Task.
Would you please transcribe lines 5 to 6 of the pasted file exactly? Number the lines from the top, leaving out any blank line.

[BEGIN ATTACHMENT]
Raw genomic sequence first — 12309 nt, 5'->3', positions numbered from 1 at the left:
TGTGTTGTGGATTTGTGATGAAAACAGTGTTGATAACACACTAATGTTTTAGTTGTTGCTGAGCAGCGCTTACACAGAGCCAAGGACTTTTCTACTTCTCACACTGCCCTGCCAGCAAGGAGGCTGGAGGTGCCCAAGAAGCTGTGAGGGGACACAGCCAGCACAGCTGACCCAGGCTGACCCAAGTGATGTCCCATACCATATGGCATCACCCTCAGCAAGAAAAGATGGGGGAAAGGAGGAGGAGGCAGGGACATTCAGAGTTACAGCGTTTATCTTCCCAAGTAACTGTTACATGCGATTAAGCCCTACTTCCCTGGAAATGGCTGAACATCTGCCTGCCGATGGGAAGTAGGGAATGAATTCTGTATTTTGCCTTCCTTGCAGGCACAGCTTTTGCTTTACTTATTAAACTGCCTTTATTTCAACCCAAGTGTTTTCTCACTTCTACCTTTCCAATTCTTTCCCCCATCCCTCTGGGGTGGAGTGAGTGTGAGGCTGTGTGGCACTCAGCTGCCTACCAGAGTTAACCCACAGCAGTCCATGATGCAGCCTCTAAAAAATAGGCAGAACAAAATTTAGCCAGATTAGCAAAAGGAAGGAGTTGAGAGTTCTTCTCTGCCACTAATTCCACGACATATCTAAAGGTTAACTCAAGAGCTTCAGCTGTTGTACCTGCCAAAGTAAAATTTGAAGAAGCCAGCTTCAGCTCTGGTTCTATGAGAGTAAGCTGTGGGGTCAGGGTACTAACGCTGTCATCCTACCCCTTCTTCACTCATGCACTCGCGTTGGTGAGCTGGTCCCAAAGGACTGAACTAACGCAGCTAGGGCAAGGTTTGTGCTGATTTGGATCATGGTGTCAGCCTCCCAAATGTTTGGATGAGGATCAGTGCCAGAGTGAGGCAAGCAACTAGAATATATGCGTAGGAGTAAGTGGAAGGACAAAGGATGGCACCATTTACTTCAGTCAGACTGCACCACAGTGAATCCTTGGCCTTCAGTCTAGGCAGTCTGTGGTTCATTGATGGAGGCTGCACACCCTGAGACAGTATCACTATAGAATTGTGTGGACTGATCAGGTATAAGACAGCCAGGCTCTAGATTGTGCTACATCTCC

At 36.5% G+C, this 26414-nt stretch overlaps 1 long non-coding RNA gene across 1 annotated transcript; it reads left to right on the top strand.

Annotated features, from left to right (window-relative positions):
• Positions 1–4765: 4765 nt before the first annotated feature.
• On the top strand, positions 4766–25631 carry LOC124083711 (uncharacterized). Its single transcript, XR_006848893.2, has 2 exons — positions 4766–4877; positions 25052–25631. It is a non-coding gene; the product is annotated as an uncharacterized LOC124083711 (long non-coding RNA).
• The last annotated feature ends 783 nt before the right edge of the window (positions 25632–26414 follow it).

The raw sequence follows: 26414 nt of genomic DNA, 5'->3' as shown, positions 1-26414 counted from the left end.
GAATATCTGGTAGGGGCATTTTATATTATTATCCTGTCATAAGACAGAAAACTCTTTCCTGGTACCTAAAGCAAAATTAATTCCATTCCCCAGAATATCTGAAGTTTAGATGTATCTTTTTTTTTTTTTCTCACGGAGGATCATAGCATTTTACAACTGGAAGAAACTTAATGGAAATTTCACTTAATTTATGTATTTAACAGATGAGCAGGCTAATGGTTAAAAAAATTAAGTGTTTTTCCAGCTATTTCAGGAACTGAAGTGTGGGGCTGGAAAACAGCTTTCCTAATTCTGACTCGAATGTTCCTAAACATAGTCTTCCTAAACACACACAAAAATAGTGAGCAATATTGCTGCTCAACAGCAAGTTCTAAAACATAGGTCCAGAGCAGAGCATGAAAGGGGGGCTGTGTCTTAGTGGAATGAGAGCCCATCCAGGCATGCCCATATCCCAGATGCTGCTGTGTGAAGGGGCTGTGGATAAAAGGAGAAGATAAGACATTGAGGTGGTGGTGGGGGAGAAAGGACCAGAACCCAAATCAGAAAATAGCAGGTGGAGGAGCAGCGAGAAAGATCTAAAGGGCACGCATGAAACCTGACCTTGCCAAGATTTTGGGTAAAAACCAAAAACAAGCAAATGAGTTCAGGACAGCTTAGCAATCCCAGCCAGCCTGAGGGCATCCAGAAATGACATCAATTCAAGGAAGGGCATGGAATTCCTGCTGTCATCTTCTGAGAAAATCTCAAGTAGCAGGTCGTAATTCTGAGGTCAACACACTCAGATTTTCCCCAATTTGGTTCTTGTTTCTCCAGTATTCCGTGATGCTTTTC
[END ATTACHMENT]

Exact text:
• Positions 1–4765: 4765 nt before the first annotated feature.
• On the top strand, positions 4766–25631 carry LOC124083711 (uncharacterized). Its single transcript, XR_006848893.2, has 2 exons — positions 4766–4877; positions 25052–25631. It is a non-coding gene; the product is annotated as an uncharacterized LOC124083711 (long non-coding RNA).